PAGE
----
Is it unethical to change the configuration of a solution to ensure that a customer has a greater chance to be a success?
Dilbert is describing a common problem. Customers often think that an unethical salesperson is leaving things off of a bid to win the deal. The unethical strategy is to update the configuration or deployment after winning the order. This updated configuration is more expensive than the original bid, but the customer will not be successful without it.
While it is convenient to make fun of unethical salespeople for this problem, it is not always the salesperson’s fault. Frequently, it is the prospect that wrote an unrealistic or unworkable request. In this case, the lack of knowledge of the prospect significantly contributes the problem. The prospect refuses to take good advice from the professional salesperson and then complains when the salesperson refuses to accept a bad configuration for the order.
There is an old adage that the customer is always right. Unfortunately, in the world of B2B sales, the customer rarely is correct. The customer simply is not educated enough in the technology or market of the product being evaluated. In contrast, the salesperson is a professional and has gone through this process dozens if not hundreds of times. While I am not suggesting that the customer sit back and let the salesperson run amok, it may be better than an uneducated prospect leading the way.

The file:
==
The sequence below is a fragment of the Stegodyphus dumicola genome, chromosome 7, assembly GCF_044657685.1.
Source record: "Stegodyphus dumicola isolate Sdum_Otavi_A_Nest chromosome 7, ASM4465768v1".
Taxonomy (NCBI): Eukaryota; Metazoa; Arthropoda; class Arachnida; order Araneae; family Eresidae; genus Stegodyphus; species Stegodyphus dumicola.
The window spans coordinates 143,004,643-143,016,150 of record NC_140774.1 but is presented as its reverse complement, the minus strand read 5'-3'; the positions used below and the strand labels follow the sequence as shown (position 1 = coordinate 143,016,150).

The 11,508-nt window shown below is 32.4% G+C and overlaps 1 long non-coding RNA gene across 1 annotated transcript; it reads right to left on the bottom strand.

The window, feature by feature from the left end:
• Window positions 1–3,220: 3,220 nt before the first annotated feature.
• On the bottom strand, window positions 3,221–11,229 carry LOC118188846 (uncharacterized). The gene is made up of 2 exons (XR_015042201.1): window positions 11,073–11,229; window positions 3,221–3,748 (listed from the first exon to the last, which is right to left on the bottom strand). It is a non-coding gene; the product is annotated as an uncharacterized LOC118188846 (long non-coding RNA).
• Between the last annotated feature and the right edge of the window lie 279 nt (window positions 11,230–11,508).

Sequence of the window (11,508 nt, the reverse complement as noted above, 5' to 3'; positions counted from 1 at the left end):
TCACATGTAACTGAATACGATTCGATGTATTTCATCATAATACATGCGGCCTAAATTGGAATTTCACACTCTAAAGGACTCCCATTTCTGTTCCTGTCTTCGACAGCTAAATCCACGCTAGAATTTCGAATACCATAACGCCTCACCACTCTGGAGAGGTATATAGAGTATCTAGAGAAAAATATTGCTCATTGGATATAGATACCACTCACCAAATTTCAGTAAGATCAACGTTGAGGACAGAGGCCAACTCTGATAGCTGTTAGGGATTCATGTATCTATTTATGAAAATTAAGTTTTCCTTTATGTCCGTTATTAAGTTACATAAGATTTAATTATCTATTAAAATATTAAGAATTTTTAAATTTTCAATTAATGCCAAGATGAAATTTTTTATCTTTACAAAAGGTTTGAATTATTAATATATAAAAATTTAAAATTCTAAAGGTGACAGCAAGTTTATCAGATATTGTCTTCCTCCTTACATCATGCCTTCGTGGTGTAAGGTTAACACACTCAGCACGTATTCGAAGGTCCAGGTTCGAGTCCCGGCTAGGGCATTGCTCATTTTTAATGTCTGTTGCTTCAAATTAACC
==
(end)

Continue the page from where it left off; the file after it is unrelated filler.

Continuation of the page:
The best solution is that the prospect learns to trust the professional and ethical salesperson. Dilbert is not the trusting sort, so I am not surprised that the salesperson took advantage of him. This lack of trust is unfortunate as sales professionals have a great deal of wisdom to offer a prospect.
While it is unethical to intentionally leave off required additional configuration items just to be the lowest priced proposal, few professional salespeople will use that strategy. Instead, it is usually a case of giving the prospect the configuration that is requested. If the salesperson tries to do the right thing, the competition may undercut the price. A much wiser approach is for the Dilberts of the world to work with their professional salesperson to make sure the request is complete and, therefore, the configuration is correct.